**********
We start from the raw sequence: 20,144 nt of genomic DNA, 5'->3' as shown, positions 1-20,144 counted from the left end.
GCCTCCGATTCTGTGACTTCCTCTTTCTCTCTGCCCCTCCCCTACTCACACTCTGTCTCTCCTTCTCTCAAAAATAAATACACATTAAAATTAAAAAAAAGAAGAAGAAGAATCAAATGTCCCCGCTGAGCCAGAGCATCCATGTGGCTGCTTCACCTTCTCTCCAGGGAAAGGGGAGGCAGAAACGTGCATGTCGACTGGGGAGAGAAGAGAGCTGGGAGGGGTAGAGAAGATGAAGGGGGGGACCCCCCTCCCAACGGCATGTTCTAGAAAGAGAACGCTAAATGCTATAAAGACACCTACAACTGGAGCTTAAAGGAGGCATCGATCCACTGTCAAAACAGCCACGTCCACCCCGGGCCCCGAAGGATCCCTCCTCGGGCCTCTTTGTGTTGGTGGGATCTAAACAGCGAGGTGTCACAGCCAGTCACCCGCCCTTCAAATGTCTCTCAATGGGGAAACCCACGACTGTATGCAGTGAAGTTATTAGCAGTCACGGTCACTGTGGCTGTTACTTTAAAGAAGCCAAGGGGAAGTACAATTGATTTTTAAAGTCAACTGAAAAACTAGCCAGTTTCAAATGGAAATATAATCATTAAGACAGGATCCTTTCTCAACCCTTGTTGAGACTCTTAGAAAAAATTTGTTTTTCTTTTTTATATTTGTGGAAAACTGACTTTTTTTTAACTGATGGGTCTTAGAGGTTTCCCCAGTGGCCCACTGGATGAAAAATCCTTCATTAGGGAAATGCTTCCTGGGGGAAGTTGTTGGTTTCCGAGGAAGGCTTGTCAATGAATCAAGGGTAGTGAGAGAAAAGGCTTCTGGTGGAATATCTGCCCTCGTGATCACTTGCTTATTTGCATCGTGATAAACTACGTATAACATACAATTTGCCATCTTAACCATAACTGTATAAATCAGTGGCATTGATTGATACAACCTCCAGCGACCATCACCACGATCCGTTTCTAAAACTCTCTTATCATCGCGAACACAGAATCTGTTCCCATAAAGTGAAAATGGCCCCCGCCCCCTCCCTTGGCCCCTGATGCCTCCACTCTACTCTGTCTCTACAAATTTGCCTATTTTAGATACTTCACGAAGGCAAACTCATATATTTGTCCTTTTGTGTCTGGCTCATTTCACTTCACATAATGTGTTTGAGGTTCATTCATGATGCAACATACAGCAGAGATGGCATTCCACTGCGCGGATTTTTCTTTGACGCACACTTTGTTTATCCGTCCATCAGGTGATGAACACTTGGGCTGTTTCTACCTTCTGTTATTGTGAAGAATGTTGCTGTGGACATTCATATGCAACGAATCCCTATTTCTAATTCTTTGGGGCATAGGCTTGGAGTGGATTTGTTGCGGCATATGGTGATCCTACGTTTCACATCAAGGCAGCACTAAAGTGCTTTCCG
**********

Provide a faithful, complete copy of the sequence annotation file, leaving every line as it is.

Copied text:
We start from the raw sequence: 20,144 nt of genomic DNA, 5'->3' as shown, positions 1-20,144 counted from the left end.
GCCTCCGATTCTGTGACTTCCTCTTTCTCTCTGCCCCTCCCCTACTCACACTCTGTCTCTCCTTCTCTCAAAAATAAATACACATTAAAATTAAAAAAAAGAAGAAGAAGAATCAAATGTCCCCGCTGAGCCAGAGCATCCATGTGGCTGCTTCACCTTCTCTCCAGGGAAAGGGGAGGCAGAAACGTGCATGTCGACTGGGGAGAGAAGAGAGCTGGGAGGGGTAGAGAAGATGAAGGGGGGGACCCCCCTCCCAACGGCATGTTCTAGAAAGAGAACGCTAAATGCTATAAAGACACCTACAACTGGAGCTTAAAGGAGGCATCGATCCACTGTCAAAACAGCCACGTCCACCCCGGGCCCCGAAGGATCCCTCCTCGGGCCTCTTTGTGTTGGTGGGATCTAAACAGCGAGGTGTCACAGCCAGTCACCCGCCCTTCAAATGTCTCTCAATGGGGAAACCCACGACTGTATGCAGTGAAGTTATTAGCAGTCACGGTCACTGTGGCTGTTACTTTAAAGAAGCCAAGGGGAAGTACAATTGATTTTTAAAGTCAACTGAAAAACTAGCCAGTTTCAAATGGAAATATAATCATTAAGACAGGATCCTTTCTCAACCCTTGTTGAGACTCTTAGAAAAAATTTGTTTTTCTTTTTTATATTTGTGGAAAACTGACTTTTTTTTAACTGATGGGTCTTAGAGGTTTCCCCAGTGGCCCACTGGATGAAAAATCCTTCATTAGGGAAATGCTTCCTGGGGGAAGTTGTTGGTTTCCGAGGAAGGCTTGTCAATGAATCAAGGGTAGTGAGAGAAAAGGCTTCTGGTGGAATATCTGCCCTCGTGATCACTTGCTTATTTGCATCGTGATAAACTACGTATAACATACAATTTGCCATCTTAACCATAACTGTATAAATCAGTGGCATTGATTGATACAACCTCCAGCGACCATCACCACGATCCGTTTCTAAAACTCTCTTATCATCGCGAACACAGAATCTGTTCCCATAAAGTGAAAATGGCCCCCGCCCCCTCCCTTGGCCCCTGATGCCTCCACTCTACTCTGTCTCTACAAATTTGCCTATTTTAGATACTTCACGAAGGCAAACTCATATATTTGTCCTTTTGTGTCTGGCTCATTTCACTTCACATAATGTGTTTGAGGTTCATTCATGATGCAACATACAGCAGAGATGGCATTCCACTGCGCGGATTTTTCTTTGACGCACACTTTGTTTATCCGTCCATCAGGTGATGAACACTTGGGCTGTTTCTACCTTCTGTTATTGTGAAGAATGTTGCTGTGGACATTCATATGCAACGAATCCCTATTTCTAATTCTTTGGGGCATAGGCTTGGAGTGGATTTGTTGCGGCATATGGTGATCCTACGTTTCACATCAAGGCAGCACTAAAGTGCTTTCCG